Theatre Review - The Lady In The Van – Southport Dramatic Club – Little Theatre, Southport - Friday 20th September, 2013
- Credit: Southport Dramatic Club
Rob Gemmell takes in a Southport Dramatic Club production of the Alan Bennett play where the starring prop is a 1980’s Daihatsu minivan.
Alan Bennett is probably one of the most well-known and well-loved British playwrights of our time. He has written countless memorable plays during a career that has spanned nearly six decades and sometimes, for someone like Alan Bennett, the stories end up finding him.
In 1974 a lady called Miss Shepherd drove her van into Alan Bennetts’ garden and stayed there…
…for fifteen years.
Bennett was often asked during Miss Shepherd’s stay in his garden whether he was going to write a play about her and its one line in the play that was later cut from the final draft which sums up his response “How can I write about her? She’s there.” It didn’t stop him making notes and observations regarding her behaviour and endeavours during her time there and twenty five years later the play was written.
Originally due to be a three Act play The Lady in the Van has been sized into two and there are three key moments of the story that Bennett has captured throughout the play. Life when we first meet Miss Shepherd, her stay during the fifteen years and the latter part of her life.
The play features Alan Bennett himself in two guises. There is the Alan Bennett and there is the other Alan Bennett, his subconscious if you please, that narrates key points of the story as a form of memoir or recollection. The play has been cleverly written to incorporate Bennett’s thoughts and feelings at the time as well as the inclusion of situations that may not have happened, but is played out humorously to the audience anyway.
- 1 20 of the best places to eat out in St Ives
- 2 6 waterfall walks in Derbyshire and the Peak District
- 3 16 beautiful beaches in Devon you have to visit
- 4 Seven Falls, Tintwistle - a hidden gem in the Peak District
- 5 8 great family walks in the North West
- 6 Win the full range of Bashall Spirits Gins
- 7 20 of the best restaurants in Hertfordshire
- 8 Win Castle Howard Prom Tickets & a VIP Hamper
- 9 6 great walks near Skipton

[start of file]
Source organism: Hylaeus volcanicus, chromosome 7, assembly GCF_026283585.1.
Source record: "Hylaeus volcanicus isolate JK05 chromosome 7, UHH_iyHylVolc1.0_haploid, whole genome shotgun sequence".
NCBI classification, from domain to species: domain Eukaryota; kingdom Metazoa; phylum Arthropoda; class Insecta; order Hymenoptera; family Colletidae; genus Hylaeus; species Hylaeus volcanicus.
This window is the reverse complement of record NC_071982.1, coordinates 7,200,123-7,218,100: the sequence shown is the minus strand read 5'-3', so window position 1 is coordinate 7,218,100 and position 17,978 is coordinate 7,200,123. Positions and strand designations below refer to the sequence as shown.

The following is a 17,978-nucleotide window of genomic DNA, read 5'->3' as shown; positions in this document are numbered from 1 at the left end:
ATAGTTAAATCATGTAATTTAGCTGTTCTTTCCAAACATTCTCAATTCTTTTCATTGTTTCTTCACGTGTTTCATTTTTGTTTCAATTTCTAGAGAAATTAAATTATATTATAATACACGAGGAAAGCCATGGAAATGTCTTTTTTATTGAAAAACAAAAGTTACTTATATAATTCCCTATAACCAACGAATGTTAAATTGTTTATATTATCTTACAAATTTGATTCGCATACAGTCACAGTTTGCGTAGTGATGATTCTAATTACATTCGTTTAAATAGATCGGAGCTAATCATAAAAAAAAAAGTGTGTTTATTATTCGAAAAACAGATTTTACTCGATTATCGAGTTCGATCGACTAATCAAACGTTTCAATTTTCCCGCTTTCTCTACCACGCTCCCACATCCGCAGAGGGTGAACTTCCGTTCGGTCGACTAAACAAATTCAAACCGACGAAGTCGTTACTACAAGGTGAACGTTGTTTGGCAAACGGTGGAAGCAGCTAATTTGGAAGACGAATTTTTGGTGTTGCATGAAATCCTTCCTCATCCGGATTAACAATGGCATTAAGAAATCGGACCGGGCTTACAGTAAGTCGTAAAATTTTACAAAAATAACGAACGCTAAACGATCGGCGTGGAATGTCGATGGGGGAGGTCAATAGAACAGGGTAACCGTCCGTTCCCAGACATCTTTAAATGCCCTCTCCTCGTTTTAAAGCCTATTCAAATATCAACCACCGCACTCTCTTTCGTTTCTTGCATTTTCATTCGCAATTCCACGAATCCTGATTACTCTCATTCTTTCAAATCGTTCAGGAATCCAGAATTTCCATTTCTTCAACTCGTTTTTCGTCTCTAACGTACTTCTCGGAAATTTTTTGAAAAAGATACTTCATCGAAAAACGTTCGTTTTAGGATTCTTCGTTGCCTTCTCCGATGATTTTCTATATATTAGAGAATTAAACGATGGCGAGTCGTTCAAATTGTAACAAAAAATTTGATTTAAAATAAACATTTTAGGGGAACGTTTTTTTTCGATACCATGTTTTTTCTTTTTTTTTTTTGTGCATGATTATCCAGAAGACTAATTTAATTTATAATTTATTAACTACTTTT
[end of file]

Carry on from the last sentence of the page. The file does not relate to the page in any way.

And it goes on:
- 10 12 beautiful waterfalls in Yorkshire
Steve Pritchard has taken the directorial duties on Southport Dramatic Club’s version of the play with dedication and determination and has produced a breath-taking, incredibly well produced story that left very few seats empty in the auditorium.
Brendan Gillow and Ted Bullen portray the roles of the two Alan Bennett’s. Brendan Gillow is the Alan Bennett and his warm character has absorbed the dry, timid nature of Bennett himself in a truly captivating performance. The Yang to Gillow’s Ying comes in the form of Ted Bullen who portrays Alan Bennett 2, if you like. The thoughts and mind of Bennett captured in an almost like for like appearance of the Bennett, but one that performs on the boundaries of Bennett’s inner dialogue and does not converse with other actors. The combination of the two actors weighs up brilliantly as they play off each other.
A strong supporting cast featuring Margaret Hodge, Nick Lloyd, Ceri Watkins and Nikki Ritchie all perform their roles well to enhance the vision of the story, but it is the leading lady herself, Kathy Felton-Aksoy, who performs the role of Miss Shepherd with such exuberance she truly captures the eccentricity of the lady in a role that is nothing short of brilliant. Her comic timing and delivery were compelling, her warmth and passion in dedication to the role were scintillating and the balance of emotions was extremely moving. You could hear a pin drop during her monologues as the attention of the audience was solely on her.
Southport Dramatic Club have spared no expense in the Production of The Lady In The Van and have shown the true commitment of the theatre with the starring prop of the show being a 1980’s Daihatsu minivan that is wheeled on during the middle part of the first act which becomes the centre of attention. Coupled with a cameo performance from a battered red Robin Reliant the group have really gone to town on producing an utterly, wonderful and truly professional show which is summed up beautifully in the poignant final scenes. A performance that I am sure will do the Bennett’s proud!
The show is on at the Little Theatre, Southport until September 28th. Curtain up at 7:45pm
For further information regarding the Southport Dramatic group you can visit their website at - www.littletheatresouthport.co.uk